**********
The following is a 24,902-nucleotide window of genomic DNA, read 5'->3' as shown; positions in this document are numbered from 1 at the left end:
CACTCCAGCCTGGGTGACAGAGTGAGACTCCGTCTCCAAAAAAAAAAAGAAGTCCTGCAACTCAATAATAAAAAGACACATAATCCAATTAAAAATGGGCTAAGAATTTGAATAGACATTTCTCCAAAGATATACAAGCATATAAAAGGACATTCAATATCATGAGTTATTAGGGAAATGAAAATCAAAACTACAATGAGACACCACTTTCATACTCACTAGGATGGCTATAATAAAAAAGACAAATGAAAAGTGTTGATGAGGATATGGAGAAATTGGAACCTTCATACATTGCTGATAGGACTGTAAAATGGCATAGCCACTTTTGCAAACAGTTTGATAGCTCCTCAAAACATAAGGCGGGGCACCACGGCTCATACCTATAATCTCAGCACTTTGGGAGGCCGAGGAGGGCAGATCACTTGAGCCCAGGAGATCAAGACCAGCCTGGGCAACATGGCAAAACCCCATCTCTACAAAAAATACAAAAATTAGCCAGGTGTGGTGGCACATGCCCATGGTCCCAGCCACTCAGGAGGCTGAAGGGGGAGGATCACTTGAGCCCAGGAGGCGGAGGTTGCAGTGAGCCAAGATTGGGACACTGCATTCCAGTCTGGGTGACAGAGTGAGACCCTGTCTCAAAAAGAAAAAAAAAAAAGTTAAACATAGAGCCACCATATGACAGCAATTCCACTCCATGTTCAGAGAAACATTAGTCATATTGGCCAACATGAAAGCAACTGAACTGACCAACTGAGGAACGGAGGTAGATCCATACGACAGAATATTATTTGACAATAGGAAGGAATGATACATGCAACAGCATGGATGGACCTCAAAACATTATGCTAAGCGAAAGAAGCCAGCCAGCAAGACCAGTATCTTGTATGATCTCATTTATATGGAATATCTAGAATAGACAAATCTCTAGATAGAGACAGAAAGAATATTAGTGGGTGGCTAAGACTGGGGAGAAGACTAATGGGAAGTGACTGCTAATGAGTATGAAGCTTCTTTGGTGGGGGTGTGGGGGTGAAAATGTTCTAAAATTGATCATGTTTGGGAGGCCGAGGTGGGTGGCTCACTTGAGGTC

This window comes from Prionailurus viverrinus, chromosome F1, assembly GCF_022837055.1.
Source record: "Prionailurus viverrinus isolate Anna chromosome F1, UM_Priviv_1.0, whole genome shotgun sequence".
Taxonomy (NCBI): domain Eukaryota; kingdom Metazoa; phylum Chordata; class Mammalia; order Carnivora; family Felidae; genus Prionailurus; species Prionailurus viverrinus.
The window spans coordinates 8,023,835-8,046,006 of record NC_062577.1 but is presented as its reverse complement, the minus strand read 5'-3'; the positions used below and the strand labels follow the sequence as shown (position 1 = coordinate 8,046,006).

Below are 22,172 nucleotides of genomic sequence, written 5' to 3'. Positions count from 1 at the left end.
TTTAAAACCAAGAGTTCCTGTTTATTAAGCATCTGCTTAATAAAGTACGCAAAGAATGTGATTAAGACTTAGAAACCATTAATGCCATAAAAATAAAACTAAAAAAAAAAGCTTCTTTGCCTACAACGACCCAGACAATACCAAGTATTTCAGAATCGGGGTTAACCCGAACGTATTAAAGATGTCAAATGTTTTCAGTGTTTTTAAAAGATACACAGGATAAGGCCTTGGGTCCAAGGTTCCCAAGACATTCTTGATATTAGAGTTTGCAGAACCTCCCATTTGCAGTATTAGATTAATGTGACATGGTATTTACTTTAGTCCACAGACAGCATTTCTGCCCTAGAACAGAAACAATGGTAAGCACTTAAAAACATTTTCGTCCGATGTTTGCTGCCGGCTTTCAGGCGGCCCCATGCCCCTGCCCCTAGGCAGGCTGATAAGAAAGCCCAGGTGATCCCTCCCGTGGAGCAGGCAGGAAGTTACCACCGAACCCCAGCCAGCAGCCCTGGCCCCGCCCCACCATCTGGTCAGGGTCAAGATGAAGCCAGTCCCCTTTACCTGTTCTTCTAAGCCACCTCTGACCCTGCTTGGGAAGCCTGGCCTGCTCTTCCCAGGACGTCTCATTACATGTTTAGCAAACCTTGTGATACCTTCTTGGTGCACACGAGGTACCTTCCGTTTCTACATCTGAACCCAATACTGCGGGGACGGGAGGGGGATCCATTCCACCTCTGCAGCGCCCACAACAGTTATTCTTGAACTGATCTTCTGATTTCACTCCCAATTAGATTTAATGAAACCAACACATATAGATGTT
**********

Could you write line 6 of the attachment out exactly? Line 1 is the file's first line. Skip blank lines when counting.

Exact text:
The window spans coordinates 8,023,835-8,046,006 of record NC_062577.1 but is presented as its reverse complement, the minus strand read 5'-3'; the positions used below and the strand labels follow the sequence as shown (position 1 = coordinate 8,046,006).